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Bob Walker. The Debate Over Asylum Centres.

by Bob Walker

The government has backed down over accommodation camps for asylum seekers in the face of opposition in the House of Lords.

It was going to build three big ones. Now it's dropped plans for the one at Throckmorton in Worcestershire - residents there are celebrating. But the others - in Nottinghamshire and Oxfordshire - are still due to go ahead.

Where originally the government had planned to build three large centres to house asylum seekers, the Nationality, Immigration and Asylum Bill now includes plans for smaller accommodation in urban areas together with two larger centres in Nottinghamshire and Oxfordshire centres. Refugees will stay at the centres for a maximum of nine months.

The concessions have been made to secure an easier passage for the bill , although the children of asylum seekers will still be educated away outside local schools.

An announcement earlier this year that the Home Office was looking at three sites, each housing up to 750 asylum seekers, caused predictable anger in local communities.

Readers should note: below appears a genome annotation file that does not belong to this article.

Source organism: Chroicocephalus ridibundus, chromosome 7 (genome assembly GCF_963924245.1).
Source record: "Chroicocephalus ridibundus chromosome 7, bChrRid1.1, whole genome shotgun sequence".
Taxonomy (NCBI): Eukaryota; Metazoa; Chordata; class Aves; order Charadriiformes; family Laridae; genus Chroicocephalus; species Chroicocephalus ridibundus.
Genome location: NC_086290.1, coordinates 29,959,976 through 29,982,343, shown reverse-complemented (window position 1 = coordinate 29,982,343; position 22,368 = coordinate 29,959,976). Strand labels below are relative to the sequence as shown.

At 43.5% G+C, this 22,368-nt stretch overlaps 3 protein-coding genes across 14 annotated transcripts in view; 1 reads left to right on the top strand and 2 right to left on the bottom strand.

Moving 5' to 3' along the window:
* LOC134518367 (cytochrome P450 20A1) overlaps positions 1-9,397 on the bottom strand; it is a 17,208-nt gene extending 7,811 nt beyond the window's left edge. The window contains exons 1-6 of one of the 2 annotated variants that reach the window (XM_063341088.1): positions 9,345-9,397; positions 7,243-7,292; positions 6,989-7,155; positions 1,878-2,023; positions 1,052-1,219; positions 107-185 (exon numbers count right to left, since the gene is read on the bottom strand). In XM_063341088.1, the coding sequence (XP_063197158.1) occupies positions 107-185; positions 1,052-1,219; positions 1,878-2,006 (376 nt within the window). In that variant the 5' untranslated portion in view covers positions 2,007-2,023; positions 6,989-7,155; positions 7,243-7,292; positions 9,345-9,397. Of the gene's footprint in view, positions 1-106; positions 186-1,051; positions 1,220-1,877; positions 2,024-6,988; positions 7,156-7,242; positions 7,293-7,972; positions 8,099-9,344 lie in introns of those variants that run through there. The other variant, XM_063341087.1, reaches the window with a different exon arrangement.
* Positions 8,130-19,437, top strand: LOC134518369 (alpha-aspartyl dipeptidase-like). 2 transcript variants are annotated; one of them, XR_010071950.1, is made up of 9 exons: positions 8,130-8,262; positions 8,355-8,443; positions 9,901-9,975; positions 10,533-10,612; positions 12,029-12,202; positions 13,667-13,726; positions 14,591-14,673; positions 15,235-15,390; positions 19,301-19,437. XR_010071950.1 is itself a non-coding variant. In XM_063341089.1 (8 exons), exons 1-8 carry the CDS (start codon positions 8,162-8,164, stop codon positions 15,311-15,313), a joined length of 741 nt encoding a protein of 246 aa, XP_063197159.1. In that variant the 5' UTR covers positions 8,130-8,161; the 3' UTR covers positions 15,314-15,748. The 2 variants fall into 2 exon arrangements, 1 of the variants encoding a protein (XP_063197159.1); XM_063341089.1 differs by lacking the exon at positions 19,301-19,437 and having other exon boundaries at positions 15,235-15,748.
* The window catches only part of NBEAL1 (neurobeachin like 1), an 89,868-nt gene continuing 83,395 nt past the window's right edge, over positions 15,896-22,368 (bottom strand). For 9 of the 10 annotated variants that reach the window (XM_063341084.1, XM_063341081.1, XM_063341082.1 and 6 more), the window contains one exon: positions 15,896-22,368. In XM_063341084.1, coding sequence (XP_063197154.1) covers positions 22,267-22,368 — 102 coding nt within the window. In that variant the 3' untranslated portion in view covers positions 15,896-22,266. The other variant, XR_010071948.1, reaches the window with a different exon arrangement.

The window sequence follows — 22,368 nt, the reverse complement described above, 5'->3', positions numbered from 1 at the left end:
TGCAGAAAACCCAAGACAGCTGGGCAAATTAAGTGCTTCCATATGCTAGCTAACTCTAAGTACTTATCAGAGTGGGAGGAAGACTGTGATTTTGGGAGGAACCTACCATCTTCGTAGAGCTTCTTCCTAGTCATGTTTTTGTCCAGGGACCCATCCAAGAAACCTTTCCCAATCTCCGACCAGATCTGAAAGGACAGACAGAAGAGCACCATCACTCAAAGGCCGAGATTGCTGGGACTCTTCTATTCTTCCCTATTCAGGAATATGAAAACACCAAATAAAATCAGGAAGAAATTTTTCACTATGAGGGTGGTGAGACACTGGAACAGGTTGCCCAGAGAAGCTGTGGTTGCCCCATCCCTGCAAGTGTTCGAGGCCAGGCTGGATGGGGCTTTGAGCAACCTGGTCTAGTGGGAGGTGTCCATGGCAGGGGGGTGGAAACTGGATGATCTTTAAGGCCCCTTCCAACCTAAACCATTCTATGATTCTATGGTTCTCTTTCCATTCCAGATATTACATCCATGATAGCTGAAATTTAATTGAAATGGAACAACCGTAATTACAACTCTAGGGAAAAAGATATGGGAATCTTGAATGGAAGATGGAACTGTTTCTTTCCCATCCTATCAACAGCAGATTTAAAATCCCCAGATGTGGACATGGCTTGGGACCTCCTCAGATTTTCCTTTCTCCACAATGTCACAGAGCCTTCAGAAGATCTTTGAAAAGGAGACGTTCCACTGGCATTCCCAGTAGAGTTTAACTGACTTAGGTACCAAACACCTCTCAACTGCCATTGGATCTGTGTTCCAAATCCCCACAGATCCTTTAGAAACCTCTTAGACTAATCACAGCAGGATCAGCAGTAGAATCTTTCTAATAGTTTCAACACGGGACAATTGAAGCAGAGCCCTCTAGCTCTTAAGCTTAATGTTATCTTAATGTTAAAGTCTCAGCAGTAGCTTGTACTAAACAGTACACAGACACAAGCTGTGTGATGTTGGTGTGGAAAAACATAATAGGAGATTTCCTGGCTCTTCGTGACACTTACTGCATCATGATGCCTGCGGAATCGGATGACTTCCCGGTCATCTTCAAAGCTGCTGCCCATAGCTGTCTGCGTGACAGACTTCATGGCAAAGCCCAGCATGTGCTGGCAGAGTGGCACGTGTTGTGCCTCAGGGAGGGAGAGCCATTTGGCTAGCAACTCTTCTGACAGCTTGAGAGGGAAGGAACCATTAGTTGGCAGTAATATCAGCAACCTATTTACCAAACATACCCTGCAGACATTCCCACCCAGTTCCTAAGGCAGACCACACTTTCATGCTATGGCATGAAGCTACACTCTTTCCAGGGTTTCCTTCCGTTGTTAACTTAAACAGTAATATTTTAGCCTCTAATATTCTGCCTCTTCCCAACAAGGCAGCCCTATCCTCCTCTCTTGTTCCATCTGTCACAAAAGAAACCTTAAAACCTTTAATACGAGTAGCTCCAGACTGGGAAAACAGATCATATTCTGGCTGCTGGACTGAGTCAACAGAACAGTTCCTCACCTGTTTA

The leader of Wychavon District Council, which had opposed the plans, said residents in the Throckmorton area were delighted at the news that their centre at the former RAF Pershore had been scapped.

Councillor Malcolm Meikle said: "Despite the civil servants' views that an application would be submitted shortly, it was our perception that the problems associated with this site were becoming more and more difficult to resolve. No doubt the residents in the surrounding areas will be delighted with this news and hopefully be able to relax a little more as the festive season approaches."

But campaigners fighting the proposed centre at the former RAF Newton in Nottinghamshire described the developments at Throckmorton as a setback. Halina Geary, leader of the Newton Action Group, said she feared the proposed site near Bingham would now be forced to take more asylum seekers if it went ahead. She said the Government's climbdown on Throckmorton did not signal a change in policy on rural asylum centres. "It is a smokescreen, we have never thought that Throckmorton would go ahead anyway," she said.


The former RAF Newton in Nottinghamshire - still in the running as a base for 750 asylum seekers.
The former RAF Newton in Nottinghamshire - still in the running as a base for 750 asylum seekers
Listen - Bob Walker's report in full. (06/11/02)
Nottinghamshire campaigner Haline Geary and her son who live on the site of the former RAF Newton base
Nottinghamshire campaigner Haline Geary and her son who live on the site of the former RAF Newton base
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